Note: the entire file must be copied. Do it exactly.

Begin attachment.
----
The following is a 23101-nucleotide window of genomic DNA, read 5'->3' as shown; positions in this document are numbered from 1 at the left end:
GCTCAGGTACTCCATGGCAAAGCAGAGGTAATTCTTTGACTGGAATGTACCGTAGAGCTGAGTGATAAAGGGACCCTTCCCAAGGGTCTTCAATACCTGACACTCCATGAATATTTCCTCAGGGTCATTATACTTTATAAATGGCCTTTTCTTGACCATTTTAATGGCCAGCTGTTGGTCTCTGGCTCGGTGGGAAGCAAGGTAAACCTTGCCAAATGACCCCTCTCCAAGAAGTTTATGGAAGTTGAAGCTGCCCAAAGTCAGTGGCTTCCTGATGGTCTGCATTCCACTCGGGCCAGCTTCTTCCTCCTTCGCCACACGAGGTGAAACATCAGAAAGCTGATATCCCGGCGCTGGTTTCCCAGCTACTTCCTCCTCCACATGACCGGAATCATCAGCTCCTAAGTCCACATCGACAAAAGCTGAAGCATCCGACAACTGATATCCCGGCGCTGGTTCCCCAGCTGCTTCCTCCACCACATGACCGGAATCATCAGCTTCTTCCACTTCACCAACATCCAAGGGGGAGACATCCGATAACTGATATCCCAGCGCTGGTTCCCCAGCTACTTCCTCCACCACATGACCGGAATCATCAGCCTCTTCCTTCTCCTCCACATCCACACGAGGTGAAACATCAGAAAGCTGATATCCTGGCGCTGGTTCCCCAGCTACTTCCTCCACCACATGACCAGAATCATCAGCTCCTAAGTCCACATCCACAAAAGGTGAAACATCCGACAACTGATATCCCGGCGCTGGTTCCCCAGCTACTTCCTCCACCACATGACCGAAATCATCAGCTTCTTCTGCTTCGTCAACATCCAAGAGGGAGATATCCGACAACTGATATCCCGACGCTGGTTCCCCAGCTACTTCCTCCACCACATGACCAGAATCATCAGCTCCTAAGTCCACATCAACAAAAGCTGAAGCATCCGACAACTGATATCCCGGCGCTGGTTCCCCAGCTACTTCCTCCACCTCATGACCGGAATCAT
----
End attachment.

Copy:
The following is a 23101-nucleotide window of genomic DNA, read 5'->3' as shown; positions in this document are numbered from 1 at the left end:
GCTCAGGTACTCCATGGCAAAGCAGAGGTAATTCTTTGACTGGAATGTACCGTAGAGCTGAGTGATAAAGGGACCCTTCCCAAGGGTCTTCAATACCTGACACTCCATGAATATTTCCTCAGGGTCATTATACTTTATAAATGGCCTTTTCTTGACCATTTTAATGGCCAGCTGTTGGTCTCTGGCTCGGTGGGAAGCAAGGTAAACCTTGCCAAATGACCCCTCTCCAAGAAGTTTATGGAAGTTGAAGCTGCCCAAAGTCAGTGGCTTCCTGATGGTCTGCATTCCACTCGGGCCAGCTTCTTCCTCCTTCGCCACACGAGGTGAAACATCAGAAAGCTGATATCCCGGCGCTGGTTTCCCAGCTACTTCCTCCTCCACATGACCGGAATCATCAGCTCCTAAGTCCACATCGACAAAAGCTGAAGCATCCGACAACTGATATCCCGGCGCTGGTTCCCCAGCTGCTTCCTCCACCACATGACCGGAATCATCAGCTTCTTCCACTTCACCAACATCCAAGGGGGAGACATCCGATAACTGATATCCCAGCGCTGGTTCCCCAGCTACTTCCTCCACCACATGACCGGAATCATCAGCCTCTTCCTTCTCCTCCACATCCACACGAGGTGAAACATCAGAAAGCTGATATCCTGGCGCTGGTTCCCCAGCTACTTCCTCCACCACATGACCAGAATCATCAGCTCCTAAGTCCACATCCACAAAAGGTGAAACATCCGACAACTGATATCCCGGCGCTGGTTCCCCAGCTACTTCCTCCACCACATGACCGAAATCATCAGCTTCTTCTGCTTCGTCAACATCCAAGAGGGAGATATCCGACAACTGATATCCCGACGCTGGTTCCCCAGCTACTTCCTCCACCACATGACCAGAATCATCAGCTCCTAAGTCCACATCAACAAAAGCTGAAGCATCCGACAACTGATATCCCGGCGCTGGTTCCCCAGCTACTTCCTCCACCTCATGACCGGAATCAT